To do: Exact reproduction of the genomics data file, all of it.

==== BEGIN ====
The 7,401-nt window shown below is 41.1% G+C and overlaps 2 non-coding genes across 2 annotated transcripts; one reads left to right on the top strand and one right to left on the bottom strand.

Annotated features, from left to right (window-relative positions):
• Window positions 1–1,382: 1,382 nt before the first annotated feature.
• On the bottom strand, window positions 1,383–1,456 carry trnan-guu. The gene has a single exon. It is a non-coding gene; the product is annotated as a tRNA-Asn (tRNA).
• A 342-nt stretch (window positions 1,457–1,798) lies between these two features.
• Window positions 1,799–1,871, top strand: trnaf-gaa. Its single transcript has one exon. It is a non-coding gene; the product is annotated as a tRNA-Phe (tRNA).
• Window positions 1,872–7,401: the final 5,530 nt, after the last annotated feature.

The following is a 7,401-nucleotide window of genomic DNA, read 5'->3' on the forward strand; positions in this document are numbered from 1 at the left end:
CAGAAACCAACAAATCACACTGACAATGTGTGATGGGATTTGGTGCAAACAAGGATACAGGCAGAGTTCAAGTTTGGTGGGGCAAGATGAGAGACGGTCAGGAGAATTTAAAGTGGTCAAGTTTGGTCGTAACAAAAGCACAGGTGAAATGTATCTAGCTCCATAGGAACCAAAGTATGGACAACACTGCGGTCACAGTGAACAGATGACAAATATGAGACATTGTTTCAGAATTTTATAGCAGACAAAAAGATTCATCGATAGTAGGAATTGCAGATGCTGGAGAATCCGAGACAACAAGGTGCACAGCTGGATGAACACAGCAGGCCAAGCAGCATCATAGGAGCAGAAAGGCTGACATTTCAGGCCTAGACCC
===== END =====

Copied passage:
The 7,401-nt window shown below is 41.1% G+C and overlaps 2 non-coding genes across 2 annotated transcripts; one reads left to right on the top strand and one right to left on the bottom strand.

Annotated features, from left to right (window-relative positions):
• Window positions 1–1,382: 1,382 nt before the first annotated feature.
• On the bottom strand, window positions 1,383–1,456 carry trnan-guu. The gene has a single exon. It is a non-coding gene; the product is annotated as a tRNA-Asn (tRNA).
• A 342-nt stretch (window positions 1,457–1,798) lies between these two features.
• Window positions 1,799–1,871, top strand: trnaf-gaa. Its single transcript has one exon. It is a non-coding gene; the product is annotated as a tRNA-Phe (tRNA).
• Window positions 1,872–7,401: the final 5,530 nt, after the last annotated feature.

The following is a 7,401-nucleotide window of genomic DNA, read 5'->3' on the forward strand; positions in this document are numbered from 1 at the left end:
CAGAAACCAACAAATCACACTGACAATGTGTGATGGGATTTGGTGCAAACAAGGATACAGGCAGAGTTCAAGTTTGGTGGGGCAAGATGAGAGACGGTCAGGAGAATTTAAAGTGGTCAAGTTTGGTCGTAACAAAAGCACAGGTGAAATGTATCTAGCTCCATAGGAACCAAAGTATGGACAACACTGCGGTCACAGTGAACAGATGACAAATATGAGACATTGTTTCAGAATTTTATAGCAGACAAAAAGATTCATCGATAGTAGGAATTGCAGATGCTGGAGAATCCGAGACAACAAGGTGCACAGCTGGATGAACACAGCAGGCCAAGCAGCATCATAGGAGCAGAAAGGCTGACATTTCAGGCCTAGACCC